SCOTT SIMON, HOST:
The U.S. enjoys one of the most developed health care systems in the world. But the rollout of the COVID-19 vaccine has been challenging. Now imagine rolling out vaccines in war zones. NPR's Ruth Sherlock asked about just that to the people who deliver aid in Yemen, Libya and Syria.
RUTH SHERLOCK, BYLINE: When I asked Tamuna Sabadze, the country director for the International Rescue Committee in Yemen, to tell me her worries about distributing the COVID-19 vaccine, she gives me a long list.
TAMUNA SABADZE: First of all, I mentioned the logistical obstacles.
SHERLOCK: Chief among problems in Yemen is how to reach large parts of the population in a country with a weak infrastructure that's been further destroyed by airstrikes and shellfire. The IRC has 18 mobile clinics, four-by-four vehicles with medicines and equipment strapped to the roof to reach Yemen's rural communities. Sabadze says the conditions are often extreme.
SABADZE: Like, the roads that they travel on a daily basis is just extraordinary. We have driven in just riverbed, dry riverbed.
SHERLOCK: This situation complicates which COVID-19 vaccine they can even use. Sabadze says Yemen can't deal with vaccines that have to be kept at extremely cold temperatures. Electricity there can be spotty even for regular refrigeration.
SABADZE: There is absolutely no way that that can be managed in Yemen.
SHERLOCK: And it's unclear if the Houthi rebels, who ousted the government from the capital, will even encourage people to get the shots. They were slow to acknowledge the virus in the first place.
There is a global organization that helps poor countries get vaccines. But aid workers say these countries are only expected to get a small percent of what they need in the next few months. One issue in Libya is that the government has said it doesn't plan to use any of these first doses on the some half million migrants who've come into the country as the war has made the borders more porous.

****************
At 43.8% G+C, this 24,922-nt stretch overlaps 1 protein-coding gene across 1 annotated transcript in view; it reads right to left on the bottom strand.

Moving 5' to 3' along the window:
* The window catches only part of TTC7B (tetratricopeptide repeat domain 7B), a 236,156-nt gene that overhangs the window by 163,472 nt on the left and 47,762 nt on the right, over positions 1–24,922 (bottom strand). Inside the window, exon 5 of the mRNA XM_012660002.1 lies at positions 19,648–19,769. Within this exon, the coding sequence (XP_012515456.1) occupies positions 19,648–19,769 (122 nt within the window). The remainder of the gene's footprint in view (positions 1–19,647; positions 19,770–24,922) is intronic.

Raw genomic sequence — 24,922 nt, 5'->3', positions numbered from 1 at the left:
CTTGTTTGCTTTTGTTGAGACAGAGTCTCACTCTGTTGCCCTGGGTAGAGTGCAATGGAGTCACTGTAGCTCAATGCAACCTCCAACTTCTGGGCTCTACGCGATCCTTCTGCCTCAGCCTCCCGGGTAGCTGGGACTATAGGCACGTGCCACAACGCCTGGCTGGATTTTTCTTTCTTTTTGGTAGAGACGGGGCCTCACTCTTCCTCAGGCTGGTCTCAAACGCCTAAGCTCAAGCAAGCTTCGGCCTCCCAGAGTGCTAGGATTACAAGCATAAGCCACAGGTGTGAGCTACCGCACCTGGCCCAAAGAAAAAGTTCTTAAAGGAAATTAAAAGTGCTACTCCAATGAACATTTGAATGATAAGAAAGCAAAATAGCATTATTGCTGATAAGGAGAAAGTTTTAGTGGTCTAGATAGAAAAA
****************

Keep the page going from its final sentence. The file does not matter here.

Safa Msehli, a spokesperson at the U.N.'s migration agency, the IOM, says it's wrong to exclude migrants.
SAFA MSEHLI: Especially that many of them in Libya are in vulnerable situations, including those in government detention centers.
SHERLOCK: Governments and militias excluding people from vaccination campaigns is a concern in Syria, too, where there's been a civil war for a decade. Sara Kayyali from Human Rights Watch worries that the government may favor giving vaccines to its supporters. She says they've already done this with medical supplies.
SARA KAYYALI: We've also seen discriminatory distribution of medical supplies even within areas that are held by the government, where some areas were able to receive ventilators, masks and PPE. And other areas that are affiliated or used to be affiliated with anti-government sentiments never received them.
SHERLOCK: Kayyali is especially concerned for people in the north of Syria, where millions live under opposition rebels or a Kurdish-led administration. Akjemal Magtymova, the head of the World Health Organization in Syria, says there have been delays to so-called crossline deliveries, aid across front lines, in the past. But she says they've got better and that the government has agreed to collaborate on COVID-19 vaccines.
AKJEMAL MAGTYMOVA: Whomever I discuss in government departments, all of them have this solidarity and understanding that it should be for all Syrians.
SHERLOCK: Aid workers and doctors NPR spoke with are skeptical of this somewhat rosy expectation of the Syrian regime. But for now, all they can do is wait and see. Ruth Sherlock, NPR News, Beirut.
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